Turning away Turkey from the EU would be a great, long-term - a century-long - error by Europe.
— William Hague
I know people are fickle.
I don't think my principles change. I think the way in which you apply those principles to modern society changes.
Someone once claimed I was not really a Yorkshireman!
As far as I'm aware, everybody in the shadow cabinet accepts that there's a compelling case on climate change and a strong scientific case.
You can gain in your effectiveness as a politician from a wide acquaintance with the world and from a degree of independence that having some outside interests gives.
I believe we should reframe our response to climate change as an imperative for growth rather than merely being a way of being green or meeting environmental commitments.
People feel that in too many ways the EU is something that is done to them, not something over which they have a say.
You do have to do business with and to try to influence people you don't agree with, or find disagreeable, so it's important to stress that balance.
If some of the people who write about mojo came with me for a week, they would drop dead on their feet.
It's necessary for Israelis and Palestinians to make the compromises that are required to get the direct talks back on track.
The EU should be concentrated on adapting to globalisation and global competitiveness, not building more powerful centralised institutions in Brussels.
In my view what you can't argue for is a system that is neither decisive nor proportional and can be indecisive and disproportionate at the same time.
The British retreat is over and now the advance will begin.
Very few conflicts in the history of the world have been satisfactorily concluded according to a published timetable, because you lose all flexibility in dealing with your opponents.
The war in Iraq, clearly has not turned out in the way that was hoped.
Obviously a Conservative government will always leave taxes lower than they have been under Labour. Those things go with the territory of the Conservative Party.
The world is not going into concentric blocs of power. It is actually going into a diffusion of power with more centres of decision-making than ever in human civilisation. That requires you to place yourself in far more hubs of power than ever before.
Yes, I've never inherited a penny!
I have found that I get a better reaction from people once I am less bothered about their reaction.
The Bill of Rights was intended to secure freedom of speech - the freedom of speech of members of parliament to speak freely rather than be at threat of... the threat of an over powerful monarch at the time.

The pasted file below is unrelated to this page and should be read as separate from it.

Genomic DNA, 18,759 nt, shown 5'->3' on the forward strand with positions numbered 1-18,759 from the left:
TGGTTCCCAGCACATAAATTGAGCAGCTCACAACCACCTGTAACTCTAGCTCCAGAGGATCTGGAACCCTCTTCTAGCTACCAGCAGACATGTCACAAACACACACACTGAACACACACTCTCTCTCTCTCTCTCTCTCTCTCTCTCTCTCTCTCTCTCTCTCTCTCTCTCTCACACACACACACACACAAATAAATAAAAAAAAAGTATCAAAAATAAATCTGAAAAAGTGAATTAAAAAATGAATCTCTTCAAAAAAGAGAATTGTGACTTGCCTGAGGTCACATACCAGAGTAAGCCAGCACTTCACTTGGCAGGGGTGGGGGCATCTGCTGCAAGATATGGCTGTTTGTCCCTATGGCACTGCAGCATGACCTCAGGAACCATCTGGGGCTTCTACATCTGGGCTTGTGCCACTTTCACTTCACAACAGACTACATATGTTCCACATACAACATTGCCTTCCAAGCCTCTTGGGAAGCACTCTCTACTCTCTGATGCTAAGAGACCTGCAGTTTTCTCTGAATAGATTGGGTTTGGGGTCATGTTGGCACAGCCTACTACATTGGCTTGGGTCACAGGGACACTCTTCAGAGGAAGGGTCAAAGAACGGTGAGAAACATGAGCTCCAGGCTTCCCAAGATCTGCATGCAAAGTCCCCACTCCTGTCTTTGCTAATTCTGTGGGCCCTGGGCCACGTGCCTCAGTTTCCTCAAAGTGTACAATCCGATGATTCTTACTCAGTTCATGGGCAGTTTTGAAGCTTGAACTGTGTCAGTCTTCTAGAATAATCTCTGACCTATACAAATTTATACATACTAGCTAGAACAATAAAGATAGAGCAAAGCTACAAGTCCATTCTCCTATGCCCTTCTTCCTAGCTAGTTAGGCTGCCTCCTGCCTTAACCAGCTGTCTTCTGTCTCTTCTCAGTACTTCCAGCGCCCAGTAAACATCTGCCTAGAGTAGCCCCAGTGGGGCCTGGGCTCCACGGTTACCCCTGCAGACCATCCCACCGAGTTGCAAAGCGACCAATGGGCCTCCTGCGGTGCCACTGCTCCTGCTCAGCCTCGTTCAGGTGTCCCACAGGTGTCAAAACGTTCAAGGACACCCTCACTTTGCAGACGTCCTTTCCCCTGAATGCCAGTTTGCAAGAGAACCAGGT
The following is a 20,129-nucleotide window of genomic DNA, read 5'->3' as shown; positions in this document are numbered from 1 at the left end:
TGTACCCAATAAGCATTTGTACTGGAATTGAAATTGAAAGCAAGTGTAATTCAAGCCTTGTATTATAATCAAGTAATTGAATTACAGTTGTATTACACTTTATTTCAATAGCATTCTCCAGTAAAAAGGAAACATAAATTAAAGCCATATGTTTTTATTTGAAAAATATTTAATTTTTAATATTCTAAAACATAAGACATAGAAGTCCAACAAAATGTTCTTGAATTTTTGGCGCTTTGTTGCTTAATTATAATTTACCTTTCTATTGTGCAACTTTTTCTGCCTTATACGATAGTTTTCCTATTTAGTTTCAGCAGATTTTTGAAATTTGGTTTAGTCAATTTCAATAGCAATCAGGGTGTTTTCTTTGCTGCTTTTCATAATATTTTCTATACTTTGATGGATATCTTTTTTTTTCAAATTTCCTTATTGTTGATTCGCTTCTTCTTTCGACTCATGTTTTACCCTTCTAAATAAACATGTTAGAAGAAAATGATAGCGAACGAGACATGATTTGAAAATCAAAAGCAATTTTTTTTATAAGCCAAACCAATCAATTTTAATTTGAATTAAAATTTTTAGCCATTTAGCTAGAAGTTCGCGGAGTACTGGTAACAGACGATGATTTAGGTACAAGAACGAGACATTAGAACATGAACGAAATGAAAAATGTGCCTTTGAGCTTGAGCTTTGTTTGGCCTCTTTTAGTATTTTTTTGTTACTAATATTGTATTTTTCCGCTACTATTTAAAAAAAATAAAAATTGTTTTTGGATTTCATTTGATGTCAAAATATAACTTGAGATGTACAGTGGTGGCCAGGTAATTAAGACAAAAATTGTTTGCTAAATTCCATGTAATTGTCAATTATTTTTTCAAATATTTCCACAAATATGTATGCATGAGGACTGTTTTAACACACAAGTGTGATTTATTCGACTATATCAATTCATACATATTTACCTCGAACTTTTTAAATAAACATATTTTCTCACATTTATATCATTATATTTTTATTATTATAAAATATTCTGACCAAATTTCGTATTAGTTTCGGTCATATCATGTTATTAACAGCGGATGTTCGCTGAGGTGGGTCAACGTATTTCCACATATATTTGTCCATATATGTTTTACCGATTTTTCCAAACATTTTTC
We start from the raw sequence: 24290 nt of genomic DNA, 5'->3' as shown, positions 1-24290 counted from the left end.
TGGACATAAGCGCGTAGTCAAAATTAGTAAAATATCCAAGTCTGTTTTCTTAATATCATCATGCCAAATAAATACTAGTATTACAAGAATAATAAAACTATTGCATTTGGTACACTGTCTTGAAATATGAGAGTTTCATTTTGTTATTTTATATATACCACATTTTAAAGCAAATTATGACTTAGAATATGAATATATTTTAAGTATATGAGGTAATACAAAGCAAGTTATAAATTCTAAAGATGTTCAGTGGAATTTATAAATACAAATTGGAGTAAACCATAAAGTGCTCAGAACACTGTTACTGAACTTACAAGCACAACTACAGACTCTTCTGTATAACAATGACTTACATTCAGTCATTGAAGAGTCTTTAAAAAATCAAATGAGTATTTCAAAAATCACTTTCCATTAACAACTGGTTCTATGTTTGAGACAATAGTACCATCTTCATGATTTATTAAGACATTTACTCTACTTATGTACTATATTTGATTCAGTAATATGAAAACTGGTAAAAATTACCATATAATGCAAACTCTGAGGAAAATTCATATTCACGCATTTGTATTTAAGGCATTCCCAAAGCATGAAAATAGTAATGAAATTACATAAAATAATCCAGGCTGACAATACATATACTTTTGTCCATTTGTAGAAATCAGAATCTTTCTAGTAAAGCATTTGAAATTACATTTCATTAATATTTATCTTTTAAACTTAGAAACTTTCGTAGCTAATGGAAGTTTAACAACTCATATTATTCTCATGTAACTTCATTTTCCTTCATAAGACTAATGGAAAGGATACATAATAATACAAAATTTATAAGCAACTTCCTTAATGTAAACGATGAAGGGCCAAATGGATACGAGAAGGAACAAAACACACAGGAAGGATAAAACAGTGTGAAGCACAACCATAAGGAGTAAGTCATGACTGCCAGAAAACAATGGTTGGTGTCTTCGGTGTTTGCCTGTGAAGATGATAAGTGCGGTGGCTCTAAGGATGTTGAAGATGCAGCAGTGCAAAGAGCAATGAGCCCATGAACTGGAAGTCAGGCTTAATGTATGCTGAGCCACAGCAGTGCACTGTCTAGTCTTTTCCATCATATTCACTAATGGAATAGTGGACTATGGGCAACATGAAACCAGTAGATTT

Whatever happens in Mogadishu, in Somalia, will happen in Great Britain. We have interlocking interests.
Iran's continued, widespread persecution of ethnic minorities, human rights defenders and political prisoners is a disgrace and stands as a shameful indictment of Iran's leaders.
We hope that the long darkness through which the Burmese people have lived may now be coming to an end.
It must be quite rare for an interviewer to be interviewed.
I have always thought that foreign-policy idealism has to be tempered with realism.
I've always been opposed myself to prisoners having the vote.
Egypt is a sovereign nation.
Britain does not normally these days play a huge part in peacekeeping.
The total economy of Latin America is bigger than China.
There's only one growth strategy: work hard.
I think the way things have been left after Iraq is that people won't believe the Government of the day, so they have to know that lessons have been learnt and that all political parties and people, whether they were for or against the invasion of Iraq, have learnt lessons.
When you reduce taxes on higher earners it's vital to be reducing them on lower earning people as well so the nation shares in the approach.
The EU is not a country and it's not going to become a country, in my view, now or ever in the future. It is a group of countries working together.
I described the euro as a burning building with no exits and so it has proved for some of the countries in it.
Well, if you're looking for me to lead a normal representative life, well good luck finding a foreign secretary who'd be like that - totally dependant on the political system and has never earned any money. Then you'll get the politicians you deserve.
Ambition is best tempered with self-knowledge!
There is no budget for travel for a Shadow Foreign Secretary.
For the security of the UK, it matters a lot for Somalia to become a more stable place.
The low carbon economy is at the leading edge of a structural shift now taking place globally.
People feel that the EU is a one-way process, a great machine that sucks up decision-making from national parliaments to the European level until everything is decided by the EU. That needs to change.
I don't deny that there are problems in the intelligence world, but I would argue that in the UK we try to uphold the highest standards in the world.
Where defining foreign policy as 'ethical' went wrong was that it implied that all decisions would be exclusive in every respect of any dealings with unethical regimes.
It's really necessary for the United States to continue to give strong leadership to the Middle East peace process, supported by European countries at the same time.
It's not too late to stop the Lisbon Treaty.
I don't think a wise thing at this moment is for Israel to launch a military attack on Iran.
The message I take all round the world is Britain is open for business.
I still agree with the invasion of Iraq. I don't agree with most of the decisions that accompanied it.
You can see over time whether people are prepared to differ or not.
One day I will go back to my books and piano, but not yet.